METHOD OF AND APPARATUS FOR WEAKENING ICE FOR ASSISTING AN ICEBREAKER BACKGROUND OF THE INVENTION The discovery of oil on the northern slope of Alaska has increased the commercial incentive for improving icebreaking methods since the cost of moving oil by tanker as compared to the cost of moving oil by pipeline over land would result in significant savings. At the present time the general principle for breaking ice is to use an icebreaker and propel the ship forward towards the ice to be broken, drive the ship upon the top of the ice, and allow the weight of the ship to push the ice downwardly and break the ice by sheer weight. In addition, icebreakers sometimes use a special bow similar to a plow which is driven under the ice, lifting the ice up causing it to break. Breaking ice in this fashion is in a sense a brute force approach using very high horsepower and very large and heavily reinforced and strengthened icebreakers.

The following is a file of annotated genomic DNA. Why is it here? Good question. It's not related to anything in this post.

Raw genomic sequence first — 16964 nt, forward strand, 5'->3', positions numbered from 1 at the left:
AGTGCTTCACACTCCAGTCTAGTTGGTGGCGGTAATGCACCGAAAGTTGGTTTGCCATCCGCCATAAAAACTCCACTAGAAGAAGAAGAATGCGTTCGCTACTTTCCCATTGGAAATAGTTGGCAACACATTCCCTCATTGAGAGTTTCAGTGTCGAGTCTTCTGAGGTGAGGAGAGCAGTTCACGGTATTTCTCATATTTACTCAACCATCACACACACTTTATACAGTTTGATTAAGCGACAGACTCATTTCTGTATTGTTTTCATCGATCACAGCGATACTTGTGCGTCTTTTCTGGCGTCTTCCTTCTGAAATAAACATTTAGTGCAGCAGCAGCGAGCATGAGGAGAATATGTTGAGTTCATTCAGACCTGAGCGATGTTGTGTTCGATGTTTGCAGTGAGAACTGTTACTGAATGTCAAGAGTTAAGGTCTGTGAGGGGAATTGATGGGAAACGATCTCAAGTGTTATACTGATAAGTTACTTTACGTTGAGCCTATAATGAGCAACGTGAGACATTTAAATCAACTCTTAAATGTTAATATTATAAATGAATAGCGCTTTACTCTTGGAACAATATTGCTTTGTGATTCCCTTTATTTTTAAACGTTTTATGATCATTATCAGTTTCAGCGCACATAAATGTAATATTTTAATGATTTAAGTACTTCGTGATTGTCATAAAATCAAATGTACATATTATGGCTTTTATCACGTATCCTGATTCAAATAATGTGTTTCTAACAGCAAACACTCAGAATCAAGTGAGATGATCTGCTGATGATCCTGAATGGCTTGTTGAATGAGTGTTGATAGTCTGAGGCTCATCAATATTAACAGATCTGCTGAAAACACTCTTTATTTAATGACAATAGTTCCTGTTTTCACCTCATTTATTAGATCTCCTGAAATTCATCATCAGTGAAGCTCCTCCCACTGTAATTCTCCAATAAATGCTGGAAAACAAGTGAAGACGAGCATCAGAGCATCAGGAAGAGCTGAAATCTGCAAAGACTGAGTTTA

The present invention is directed to providing a method and means to make the operation of the present icebreakers considerably more efficient. The present invention is directed to creating zones of weakness or fractures or ruptures in the ice ahead of the proposed path of the icebreaker so that the icebreaker will be able to make faster progress through the ice while breaking ice and/or will require a lesser amount of horsepower to achieve a given rate of progress through the ice than is required by present day icebreaking methods.